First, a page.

Scientists are trying to find ways to attack hurricanes. Nine jets are planning to fly over southern Florida, each carrying 16,000-330,000 pounds of cloud-busting powder. When sprayed into a wet cloud, this powder combines with the moisture and turns into a heavy gel, which will then fall to the ground, removing the moisture from the cloud. They hope this powder will make hurricane Isidore much weaker. "We just want to take a punch out of a storm so it doesn't level your house," says Peter Cordani, of Dyn-o-Mat, the creator of the powder.
The United States and Russia began seeding clouds with silver iodide 50 years ago to increase local rainfall. The U.S. even used cloud seeding to flood the Ho Chi Minh trail during the Vietnam war. But the U.S. government quit trying to change the weather in the 1970s after scientists decided it couldn?t be done. "The problem is the weather changes you try and achieve by cloud seeding or other methods happen naturally all the time," says NOAA?s Hugh Willoughby, "And you can't know the difference."
Last year, during a test, jets sprayed the Dyn-o-Mat powder in the sky and made a small cloud disappear from a Doppler radar screen. "We know it can dissipate a cloud," says meteorologist Peter Ray, who is testing it. "But we don't know what it will do to ice, freezing water and all the other kinds of things you might encounter in a large storm."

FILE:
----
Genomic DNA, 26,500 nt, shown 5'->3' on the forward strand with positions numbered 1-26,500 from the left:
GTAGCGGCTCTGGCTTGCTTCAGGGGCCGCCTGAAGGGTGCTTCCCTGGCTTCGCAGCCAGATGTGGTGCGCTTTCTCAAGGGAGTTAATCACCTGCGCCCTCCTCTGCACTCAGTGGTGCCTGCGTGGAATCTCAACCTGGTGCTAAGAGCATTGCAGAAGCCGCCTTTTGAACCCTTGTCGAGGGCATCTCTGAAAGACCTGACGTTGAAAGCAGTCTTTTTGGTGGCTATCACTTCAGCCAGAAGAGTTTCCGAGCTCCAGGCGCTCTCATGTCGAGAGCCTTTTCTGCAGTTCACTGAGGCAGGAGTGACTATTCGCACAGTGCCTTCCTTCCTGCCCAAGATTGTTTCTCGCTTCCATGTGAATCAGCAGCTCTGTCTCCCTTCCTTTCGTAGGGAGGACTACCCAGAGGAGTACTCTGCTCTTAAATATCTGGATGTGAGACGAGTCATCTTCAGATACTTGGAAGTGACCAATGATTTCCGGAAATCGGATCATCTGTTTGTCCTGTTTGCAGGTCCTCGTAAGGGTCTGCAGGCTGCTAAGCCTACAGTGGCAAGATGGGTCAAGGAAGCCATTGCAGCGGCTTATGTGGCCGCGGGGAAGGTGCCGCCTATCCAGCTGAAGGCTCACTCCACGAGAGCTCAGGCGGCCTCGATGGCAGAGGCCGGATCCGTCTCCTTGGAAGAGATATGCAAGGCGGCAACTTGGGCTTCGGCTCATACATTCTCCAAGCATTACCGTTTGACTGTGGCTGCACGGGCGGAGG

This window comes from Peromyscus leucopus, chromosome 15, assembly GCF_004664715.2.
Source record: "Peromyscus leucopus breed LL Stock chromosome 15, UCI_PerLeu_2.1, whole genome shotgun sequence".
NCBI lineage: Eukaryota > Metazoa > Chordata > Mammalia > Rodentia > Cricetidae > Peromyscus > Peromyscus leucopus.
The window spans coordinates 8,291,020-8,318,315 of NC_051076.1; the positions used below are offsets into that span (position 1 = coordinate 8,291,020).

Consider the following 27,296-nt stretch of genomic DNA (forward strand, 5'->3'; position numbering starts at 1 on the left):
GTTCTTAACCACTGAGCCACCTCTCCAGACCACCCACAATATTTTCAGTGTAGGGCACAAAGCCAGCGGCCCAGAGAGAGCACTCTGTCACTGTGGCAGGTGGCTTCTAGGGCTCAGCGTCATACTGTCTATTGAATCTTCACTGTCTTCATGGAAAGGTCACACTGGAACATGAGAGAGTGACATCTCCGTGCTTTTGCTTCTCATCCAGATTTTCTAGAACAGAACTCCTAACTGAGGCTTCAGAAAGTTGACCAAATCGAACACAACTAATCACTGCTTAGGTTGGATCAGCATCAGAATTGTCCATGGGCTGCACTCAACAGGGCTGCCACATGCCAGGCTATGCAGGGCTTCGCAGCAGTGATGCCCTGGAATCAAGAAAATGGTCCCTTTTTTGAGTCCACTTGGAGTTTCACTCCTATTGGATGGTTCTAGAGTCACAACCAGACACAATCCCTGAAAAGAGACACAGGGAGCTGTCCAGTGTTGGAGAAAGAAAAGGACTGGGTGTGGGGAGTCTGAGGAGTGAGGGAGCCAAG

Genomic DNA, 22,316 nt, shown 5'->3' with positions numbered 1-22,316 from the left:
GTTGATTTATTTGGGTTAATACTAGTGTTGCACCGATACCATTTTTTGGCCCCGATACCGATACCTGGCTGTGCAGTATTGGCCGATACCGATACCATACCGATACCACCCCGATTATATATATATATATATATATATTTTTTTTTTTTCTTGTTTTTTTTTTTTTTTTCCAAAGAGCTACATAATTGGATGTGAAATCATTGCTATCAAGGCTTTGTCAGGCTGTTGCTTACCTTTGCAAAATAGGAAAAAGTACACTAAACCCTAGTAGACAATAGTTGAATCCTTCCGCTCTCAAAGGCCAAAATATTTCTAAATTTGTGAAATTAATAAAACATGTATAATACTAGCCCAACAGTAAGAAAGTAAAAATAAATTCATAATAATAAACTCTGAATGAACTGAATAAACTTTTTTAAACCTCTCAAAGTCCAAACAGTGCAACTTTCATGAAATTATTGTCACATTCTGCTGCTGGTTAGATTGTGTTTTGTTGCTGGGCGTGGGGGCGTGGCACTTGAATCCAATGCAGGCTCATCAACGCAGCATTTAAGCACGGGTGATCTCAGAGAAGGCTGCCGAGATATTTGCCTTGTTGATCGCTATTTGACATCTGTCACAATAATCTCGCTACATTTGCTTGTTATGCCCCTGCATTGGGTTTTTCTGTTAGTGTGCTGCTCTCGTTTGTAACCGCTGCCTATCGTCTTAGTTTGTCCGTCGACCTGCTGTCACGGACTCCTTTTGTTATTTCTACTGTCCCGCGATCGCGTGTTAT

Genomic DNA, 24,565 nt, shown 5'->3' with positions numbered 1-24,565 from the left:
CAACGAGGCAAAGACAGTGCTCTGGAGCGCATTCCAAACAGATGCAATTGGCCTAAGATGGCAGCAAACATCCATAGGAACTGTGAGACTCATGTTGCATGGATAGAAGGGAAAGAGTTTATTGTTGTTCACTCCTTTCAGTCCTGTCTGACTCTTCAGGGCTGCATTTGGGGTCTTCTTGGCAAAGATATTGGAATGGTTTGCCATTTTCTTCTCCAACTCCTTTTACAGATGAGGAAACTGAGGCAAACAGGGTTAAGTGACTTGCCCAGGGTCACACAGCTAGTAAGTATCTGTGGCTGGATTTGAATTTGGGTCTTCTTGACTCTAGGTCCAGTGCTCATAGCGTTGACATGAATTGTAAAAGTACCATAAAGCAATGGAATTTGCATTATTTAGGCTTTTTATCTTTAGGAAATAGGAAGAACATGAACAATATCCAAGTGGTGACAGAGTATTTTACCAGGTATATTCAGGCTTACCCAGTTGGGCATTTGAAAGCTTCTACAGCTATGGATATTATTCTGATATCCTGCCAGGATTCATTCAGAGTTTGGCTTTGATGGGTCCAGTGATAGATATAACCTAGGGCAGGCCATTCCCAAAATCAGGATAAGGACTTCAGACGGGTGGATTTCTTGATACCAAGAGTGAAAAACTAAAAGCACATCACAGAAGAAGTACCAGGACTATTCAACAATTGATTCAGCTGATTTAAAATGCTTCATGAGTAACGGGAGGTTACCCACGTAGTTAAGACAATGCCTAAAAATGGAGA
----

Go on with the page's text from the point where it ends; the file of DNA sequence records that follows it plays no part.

Researchers at the Massachusetts Institute of Technology want to try spreading a thin layer of vegetable oil on the surface of the ocean that would slow down the exchange of air and water, reducing evaporation, thus reducing the velocity of a developing hurricane. Others want to use massive mirrors in space to redirect sunlight and alter weather patterns by heating cool pockets of air.
Meteorologist Ross Hoffman thinks the dream of controlling the weather "is in fact a possibility." The key is learning how to take advantage of the butterfly effect. This refers to the fact that the fluttering of a butterfly's wings in Singapore can trigger a chain of events that changes the weather thousands of miles away in New York City. Hoffman's idea is to create an artificial butterfly effect by creating a small change in temperature or humidity in strategic locations to alter the weather great distances away. "Small changes can result in large changes as a storm evolves. We can use that intelligently if we can predict the evolution of a storm. But we're not there yet," he says.
If meteorologists learn how to control the weather, the blame for weather damage may move from Mother Nature to them. Hoffman says, "If you do nothing and there's a horrible weather event, it's an act of God. But if you do something and even make matters a little better, someone may still bear a loss and they're sure to blame you."
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